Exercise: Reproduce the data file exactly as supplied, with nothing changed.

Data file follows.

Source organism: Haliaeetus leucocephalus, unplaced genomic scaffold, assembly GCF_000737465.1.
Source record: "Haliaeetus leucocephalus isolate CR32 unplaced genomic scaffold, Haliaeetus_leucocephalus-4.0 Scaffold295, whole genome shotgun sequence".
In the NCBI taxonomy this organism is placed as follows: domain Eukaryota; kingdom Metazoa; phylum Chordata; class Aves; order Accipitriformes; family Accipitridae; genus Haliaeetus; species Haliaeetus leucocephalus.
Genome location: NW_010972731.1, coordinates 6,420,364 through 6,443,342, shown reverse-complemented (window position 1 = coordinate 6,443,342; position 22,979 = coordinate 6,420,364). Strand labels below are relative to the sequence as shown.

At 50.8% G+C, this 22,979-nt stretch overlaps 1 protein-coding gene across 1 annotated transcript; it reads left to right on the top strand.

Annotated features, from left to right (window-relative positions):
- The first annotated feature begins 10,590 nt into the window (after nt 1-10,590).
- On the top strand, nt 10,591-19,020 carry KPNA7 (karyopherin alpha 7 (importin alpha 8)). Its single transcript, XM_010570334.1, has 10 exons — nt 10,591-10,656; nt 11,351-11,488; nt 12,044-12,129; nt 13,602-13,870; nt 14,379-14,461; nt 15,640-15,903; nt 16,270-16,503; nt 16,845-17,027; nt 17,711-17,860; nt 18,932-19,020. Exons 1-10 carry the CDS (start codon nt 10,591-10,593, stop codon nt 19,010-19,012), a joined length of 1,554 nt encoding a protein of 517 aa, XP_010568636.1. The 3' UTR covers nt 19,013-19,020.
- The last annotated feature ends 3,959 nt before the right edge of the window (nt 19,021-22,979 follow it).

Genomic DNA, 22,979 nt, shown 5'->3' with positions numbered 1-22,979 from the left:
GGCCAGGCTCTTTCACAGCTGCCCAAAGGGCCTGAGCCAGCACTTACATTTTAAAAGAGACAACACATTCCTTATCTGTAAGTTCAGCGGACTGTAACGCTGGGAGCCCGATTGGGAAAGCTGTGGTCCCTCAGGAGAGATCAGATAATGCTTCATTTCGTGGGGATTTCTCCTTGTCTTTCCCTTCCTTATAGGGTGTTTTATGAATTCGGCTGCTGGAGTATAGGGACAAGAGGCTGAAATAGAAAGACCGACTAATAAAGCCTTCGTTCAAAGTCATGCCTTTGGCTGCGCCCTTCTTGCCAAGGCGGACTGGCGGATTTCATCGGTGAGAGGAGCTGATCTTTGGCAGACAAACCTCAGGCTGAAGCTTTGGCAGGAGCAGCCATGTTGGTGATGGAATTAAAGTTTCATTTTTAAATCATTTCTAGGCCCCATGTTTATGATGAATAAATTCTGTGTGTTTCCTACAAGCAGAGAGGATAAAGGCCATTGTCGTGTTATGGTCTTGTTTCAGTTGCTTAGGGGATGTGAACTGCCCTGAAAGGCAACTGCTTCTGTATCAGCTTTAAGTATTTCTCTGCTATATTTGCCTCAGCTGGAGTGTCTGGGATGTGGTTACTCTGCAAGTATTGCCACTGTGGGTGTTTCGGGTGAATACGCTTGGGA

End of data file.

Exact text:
Source organism: Haliaeetus leucocephalus, unplaced genomic scaffold, assembly GCF_000737465.1.
Source record: "Haliaeetus leucocephalus isolate CR32 unplaced genomic scaffold, Haliaeetus_leucocephalus-4.0 Scaffold295, whole genome shotgun sequence".
In the NCBI taxonomy this organism is placed as follows: domain Eukaryota; kingdom Metazoa; phylum Chordata; class Aves; order Accipitriformes; family Accipitridae; genus Haliaeetus; species Haliaeetus leucocephalus.
Genome location: NW_010972731.1, coordinates 6,420,364 through 6,443,342, shown reverse-complemented (window position 1 = coordinate 6,443,342; position 22,979 = coordinate 6,420,364). Strand labels below are relative to the sequence as shown.

At 50.8% G+C, this 22,979-nt stretch overlaps 1 protein-coding gene across 1 annotated transcript; it reads left to right on the top strand.

Annotated features, from left to right (window-relative positions):
- The first annotated feature begins 10,590 nt into the window (after nt 1-10,590).
- On the top strand, nt 10,591-19,020 carry KPNA7 (karyopherin alpha 7 (importin alpha 8)). Its single transcript, XM_010570334.1, has 10 exons — nt 10,591-10,656; nt 11,351-11,488; nt 12,044-12,129; nt 13,602-13,870; nt 14,379-14,461; nt 15,640-15,903; nt 16,270-16,503; nt 16,845-17,027; nt 17,711-17,860; nt 18,932-19,020. Exons 1-10 carry the CDS (start codon nt 10,591-10,593, stop codon nt 19,010-19,012), a joined length of 1,554 nt encoding a protein of 517 aa, XP_010568636.1. The 3' UTR covers nt 19,013-19,020.
- The last annotated feature ends 3,959 nt before the right edge of the window (nt 19,021-22,979 follow it).

Genomic DNA, 22,979 nt, shown 5'->3' with positions numbered 1-22,979 from the left:
GGCCAGGCTCTTTCACAGCTGCCCAAAGGGCCTGAGCCAGCACTTACATTTTAAAAGAGACAACACATTCCTTATCTGTAAGTTCAGCGGACTGTAACGCTGGGAGCCCGATTGGGAAAGCTGTGGTCCCTCAGGAGAGATCAGATAATGCTTCATTTCGTGGGGATTTCTCCTTGTCTTTCCCTTCCTTATAGGGTGTTTTATGAATTCGGCTGCTGGAGTATAGGGACAAGAGGCTGAAATAGAAAGACCGACTAATAAAGCCTTCGTTCAAAGTCATGCCTTTGGCTGCGCCCTTCTTGCCAAGGCGGACTGGCGGATTTCATCGGTGAGAGGAGCTGATCTTTGGCAGACAAACCTCAGGCTGAAGCTTTGGCAGGAGCAGCCATGTTGGTGATGGAATTAAAGTTTCATTTTTAAATCATTTCTAGGCCCCATGTTTATGATGAATAAATTCTGTGTGTTTCCTACAAGCAGAGAGGATAAAGGCCATTGTCGTGTTATGGTCTTGTTTCAGTTGCTTAGGGGATGTGAACTGCCCTGAAAGGCAACTGCTTCTGTATCAGCTTTAAGTATTTCTCTGCTATATTTGCCTCAGCTGGAGTGTCTGGGATGTGGTTACTCTGCAAGTATTGCCACTGTGGGTGTTTCGGGTGAATACGCTTGGGA